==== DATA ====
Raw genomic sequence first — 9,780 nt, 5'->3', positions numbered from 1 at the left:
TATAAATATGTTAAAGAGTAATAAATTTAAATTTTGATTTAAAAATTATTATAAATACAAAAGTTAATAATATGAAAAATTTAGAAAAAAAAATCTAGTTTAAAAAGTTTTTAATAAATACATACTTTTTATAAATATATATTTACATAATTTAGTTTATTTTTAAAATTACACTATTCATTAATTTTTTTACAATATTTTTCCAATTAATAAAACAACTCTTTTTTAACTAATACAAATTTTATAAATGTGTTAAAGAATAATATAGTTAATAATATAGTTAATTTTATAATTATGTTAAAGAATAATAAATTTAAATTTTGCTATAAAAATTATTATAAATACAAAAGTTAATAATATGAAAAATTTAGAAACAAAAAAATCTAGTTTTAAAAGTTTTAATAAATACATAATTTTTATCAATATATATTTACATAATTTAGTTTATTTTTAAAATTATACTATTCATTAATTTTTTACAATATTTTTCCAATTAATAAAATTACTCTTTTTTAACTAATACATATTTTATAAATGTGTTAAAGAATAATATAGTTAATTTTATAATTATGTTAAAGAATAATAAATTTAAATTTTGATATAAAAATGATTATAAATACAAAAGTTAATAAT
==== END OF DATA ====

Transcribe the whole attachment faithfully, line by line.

Raw genomic sequence first — 9,780 nt, 5'->3', positions numbered from 1 at the left:
TATAAATATGTTAAAGAGTAATAAATTTAAATTTTGATTTAAAAATTATTATAAATACAAAAGTTAATAATATGAAAAATTTAGAAAAAAAAATCTAGTTTAAAAAGTTTTTAATAAATACATACTTTTTATAAATATATATTTACATAATTTAGTTTATTTTTAAAATTACACTATTCATTAATTTTTTTACAATATTTTTCCAATTAATAAAACAACTCTTTTTTAACTAATACAAATTTTATAAATGTGTTAAAGAATAATATAGTTAATAATATAGTTAATTTTATAATTATGTTAAAGAATAATAAATTTAAATTTTGCTATAAAAATTATTATAAATACAAAAGTTAATAATATGAAAAATTTAGAAACAAAAAAATCTAGTTTTAAAAGTTTTAATAAATACATAATTTTTATCAATATATATTTACATAATTTAGTTTATTTTTAAAATTATACTATTCATTAATTTTTTACAATATTTTTCCAATTAATAAAATTACTCTTTTTTAACTAATACATATTTTATAAATGTGTTAAAGAATAATATAGTTAATTTTATAATTATGTTAAAGAATAATAAATTTAAATTTTGATATAAAAATGATTATAAATACAAAAGTTAATAAT